ANewDriver wishes you a season ahead: Drive safe and enjoy summerwith these safety tips for summer car traveling!
The first snowfall of 2018 for many has led to a good deal of slipping and sliding on our roads. So it’s time to scrape the ice off that hardy annual, the winter driving tips. Driving In The Snow: what you need to know.
– By ANewDriver
Warming up your car during the winter? Is warming up your car in the cold useful or does it harm the engine? Learn more about it.
Warming Your Car During The Winter is the common wisdom is that when you are gearing up to take your car out in the cold and possibly snow, you should step outside, start up your engine, and let it idle to warm up. But contrary to popular belief, this does not prolong the life of your engine; in fact, it may decrease it by stripping oil away from the engine’s cylinders and pistons.
When your engine is cold, petrol is less likely to evaporate and create the correct ratio of air and vaporised fuel for combustion. Modern engines with electronic fuel injection have sensors that compensate for the cold by pumping more gasoline into the mixture. The engine continues to run rich in this way until it heats up to about 4 or 5 degrees Celsius.
Driving your car is the fastest way to warm the engine up to 4/5 degrees so it switches back to a normal fuel to air ratio. Even though warm air generated by the radiator will flow into the cabin after a few minutes, idling does surprisingly little to warm the actual engine. The best thing to do is start the car, take a minute to knock the ice off your windows, and get going. Have a good cloth or window wiper sponge (available in all garages or motor factors) for inside use to quickly remove the inside mist/fog that builds up on your windscreen, to avoid dangerous visibility.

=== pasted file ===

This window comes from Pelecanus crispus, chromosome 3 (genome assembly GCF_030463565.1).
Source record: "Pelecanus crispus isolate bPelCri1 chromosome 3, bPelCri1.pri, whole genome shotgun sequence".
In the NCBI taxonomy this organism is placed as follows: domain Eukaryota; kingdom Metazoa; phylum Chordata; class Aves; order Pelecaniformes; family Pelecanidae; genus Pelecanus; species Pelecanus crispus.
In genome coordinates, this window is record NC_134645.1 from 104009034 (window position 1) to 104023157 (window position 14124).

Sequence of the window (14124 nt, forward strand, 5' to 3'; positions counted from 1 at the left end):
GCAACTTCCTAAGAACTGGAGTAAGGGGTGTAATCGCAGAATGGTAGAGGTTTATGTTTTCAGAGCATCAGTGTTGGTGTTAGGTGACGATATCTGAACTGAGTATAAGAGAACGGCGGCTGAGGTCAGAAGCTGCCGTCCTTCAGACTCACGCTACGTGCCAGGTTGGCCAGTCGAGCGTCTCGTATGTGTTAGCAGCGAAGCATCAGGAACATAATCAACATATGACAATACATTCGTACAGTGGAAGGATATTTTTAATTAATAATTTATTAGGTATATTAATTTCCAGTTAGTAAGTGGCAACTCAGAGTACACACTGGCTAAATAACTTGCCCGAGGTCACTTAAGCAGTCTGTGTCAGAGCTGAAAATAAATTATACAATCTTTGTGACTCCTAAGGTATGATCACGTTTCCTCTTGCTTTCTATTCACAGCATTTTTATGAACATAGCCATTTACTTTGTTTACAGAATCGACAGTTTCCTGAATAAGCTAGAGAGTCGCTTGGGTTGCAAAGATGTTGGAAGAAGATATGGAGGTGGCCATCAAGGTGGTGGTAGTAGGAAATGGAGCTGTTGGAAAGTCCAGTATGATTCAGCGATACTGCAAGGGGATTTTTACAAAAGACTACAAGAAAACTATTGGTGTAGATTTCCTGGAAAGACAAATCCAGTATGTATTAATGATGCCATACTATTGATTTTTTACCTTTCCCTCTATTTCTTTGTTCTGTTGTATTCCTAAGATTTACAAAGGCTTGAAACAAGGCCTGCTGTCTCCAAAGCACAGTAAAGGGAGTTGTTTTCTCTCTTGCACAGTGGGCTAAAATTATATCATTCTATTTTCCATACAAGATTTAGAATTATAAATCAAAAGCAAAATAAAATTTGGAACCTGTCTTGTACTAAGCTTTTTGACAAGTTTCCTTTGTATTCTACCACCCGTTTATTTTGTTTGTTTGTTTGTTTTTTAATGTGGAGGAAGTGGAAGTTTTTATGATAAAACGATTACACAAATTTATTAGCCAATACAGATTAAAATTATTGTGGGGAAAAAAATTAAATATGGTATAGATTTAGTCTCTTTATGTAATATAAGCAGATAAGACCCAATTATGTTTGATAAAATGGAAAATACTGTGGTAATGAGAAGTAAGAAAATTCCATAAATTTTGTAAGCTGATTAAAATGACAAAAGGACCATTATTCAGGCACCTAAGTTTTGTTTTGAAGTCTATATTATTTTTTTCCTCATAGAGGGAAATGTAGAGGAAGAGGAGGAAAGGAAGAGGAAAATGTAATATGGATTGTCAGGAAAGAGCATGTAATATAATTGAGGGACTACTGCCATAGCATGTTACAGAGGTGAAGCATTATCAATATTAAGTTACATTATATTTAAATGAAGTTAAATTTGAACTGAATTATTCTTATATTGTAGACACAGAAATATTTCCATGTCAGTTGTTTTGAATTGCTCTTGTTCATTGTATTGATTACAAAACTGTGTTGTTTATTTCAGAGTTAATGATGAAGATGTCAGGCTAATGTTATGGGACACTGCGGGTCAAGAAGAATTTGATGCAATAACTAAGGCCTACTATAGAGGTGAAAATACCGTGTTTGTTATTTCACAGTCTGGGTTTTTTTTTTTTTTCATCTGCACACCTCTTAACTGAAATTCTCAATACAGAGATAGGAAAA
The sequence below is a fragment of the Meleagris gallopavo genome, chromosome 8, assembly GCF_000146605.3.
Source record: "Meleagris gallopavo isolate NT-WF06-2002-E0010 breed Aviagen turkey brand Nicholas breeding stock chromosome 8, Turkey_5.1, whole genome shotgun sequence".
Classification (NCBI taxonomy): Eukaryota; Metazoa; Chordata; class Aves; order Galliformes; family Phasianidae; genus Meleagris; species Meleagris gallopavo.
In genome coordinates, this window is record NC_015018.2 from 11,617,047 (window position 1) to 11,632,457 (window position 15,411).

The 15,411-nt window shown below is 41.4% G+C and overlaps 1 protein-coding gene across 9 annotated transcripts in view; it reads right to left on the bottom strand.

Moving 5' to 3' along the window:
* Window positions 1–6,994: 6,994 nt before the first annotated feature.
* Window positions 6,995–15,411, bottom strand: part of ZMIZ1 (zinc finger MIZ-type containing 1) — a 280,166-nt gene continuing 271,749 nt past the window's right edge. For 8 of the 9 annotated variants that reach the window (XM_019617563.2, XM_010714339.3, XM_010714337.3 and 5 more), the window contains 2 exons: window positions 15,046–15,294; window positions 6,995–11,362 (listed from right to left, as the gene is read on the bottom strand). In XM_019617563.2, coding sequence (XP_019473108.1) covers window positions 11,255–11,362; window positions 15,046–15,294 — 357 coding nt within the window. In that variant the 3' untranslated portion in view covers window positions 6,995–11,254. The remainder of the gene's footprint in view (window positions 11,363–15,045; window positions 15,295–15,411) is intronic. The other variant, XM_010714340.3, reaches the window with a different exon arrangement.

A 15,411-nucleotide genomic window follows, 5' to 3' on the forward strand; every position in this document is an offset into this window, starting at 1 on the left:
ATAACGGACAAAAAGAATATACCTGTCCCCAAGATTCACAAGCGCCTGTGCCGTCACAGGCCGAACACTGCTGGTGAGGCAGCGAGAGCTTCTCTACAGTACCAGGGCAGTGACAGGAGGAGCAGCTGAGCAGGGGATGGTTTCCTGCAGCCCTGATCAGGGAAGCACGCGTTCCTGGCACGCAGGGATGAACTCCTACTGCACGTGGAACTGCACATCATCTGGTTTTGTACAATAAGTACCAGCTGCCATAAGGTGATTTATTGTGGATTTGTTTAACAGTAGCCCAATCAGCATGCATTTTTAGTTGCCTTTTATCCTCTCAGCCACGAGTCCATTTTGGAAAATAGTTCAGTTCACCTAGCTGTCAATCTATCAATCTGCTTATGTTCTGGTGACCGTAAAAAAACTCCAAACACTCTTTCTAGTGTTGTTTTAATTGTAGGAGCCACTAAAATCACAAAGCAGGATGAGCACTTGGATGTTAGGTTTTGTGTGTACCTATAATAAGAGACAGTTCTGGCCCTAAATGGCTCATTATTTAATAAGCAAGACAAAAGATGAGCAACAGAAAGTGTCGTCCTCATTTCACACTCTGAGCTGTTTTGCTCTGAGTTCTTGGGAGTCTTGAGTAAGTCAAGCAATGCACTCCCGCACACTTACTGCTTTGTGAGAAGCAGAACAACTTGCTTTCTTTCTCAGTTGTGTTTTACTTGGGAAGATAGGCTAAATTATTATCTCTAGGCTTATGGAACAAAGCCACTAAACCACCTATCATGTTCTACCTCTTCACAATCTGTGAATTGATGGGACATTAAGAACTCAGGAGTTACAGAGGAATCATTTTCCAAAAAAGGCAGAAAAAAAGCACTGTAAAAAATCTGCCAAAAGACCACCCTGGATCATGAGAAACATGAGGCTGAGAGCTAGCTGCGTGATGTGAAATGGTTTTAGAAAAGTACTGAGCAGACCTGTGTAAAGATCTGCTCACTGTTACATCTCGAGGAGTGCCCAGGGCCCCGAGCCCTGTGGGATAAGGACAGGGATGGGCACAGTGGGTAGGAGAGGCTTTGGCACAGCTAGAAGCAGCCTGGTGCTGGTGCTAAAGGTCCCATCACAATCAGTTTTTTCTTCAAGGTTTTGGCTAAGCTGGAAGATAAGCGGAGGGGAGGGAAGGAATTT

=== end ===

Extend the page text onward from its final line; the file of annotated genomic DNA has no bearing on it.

Of course, hopping into your car and gunning it straightaway will put unnecessary strain on your engine. It takes 5 to 15 minutes for your engine to warm up, so take it nice and easy for the first part of your drive.
The long-held notion that you should let your car idle in the cold is only true for vehicles carburettor engines. Warming up your car before driving is a leftover practice from a time when carbureted engines dominated the roads, in the 70’s and 80’s. Carburetors mix gasoline and air to make vaporised fuel to run an engine, but they don’t have sensors that tweak the amount of gasoline when it’s cold out. As a result, you have to let older cars warm up before driving or they will stall out. But it’s been about 30 years since carbureted engines were common in cars.
Autumn is here with its amazing colours! But before you hit the road and enjoy the stunning orange, red and yellow scenery, there are some autumn driving safety tips you need to keep in mind.
While you may think that winter is the most dangerous season for driving, autumn driving also has many hazards. Fall driving can be unpredictable as the weather is constantly changing and the days are getting shorter.
So here are some important tips to keep in mind when driving this fall season:
- Sunlight – As the season changes, so does the position of the sun and the glare generated. Glare can be dangerous when driving as it decreases visibility. It is important to ensure your eyes are protected and your visibility is clear. Invest in a good pair of sunglasses that will give you a clear view of the road.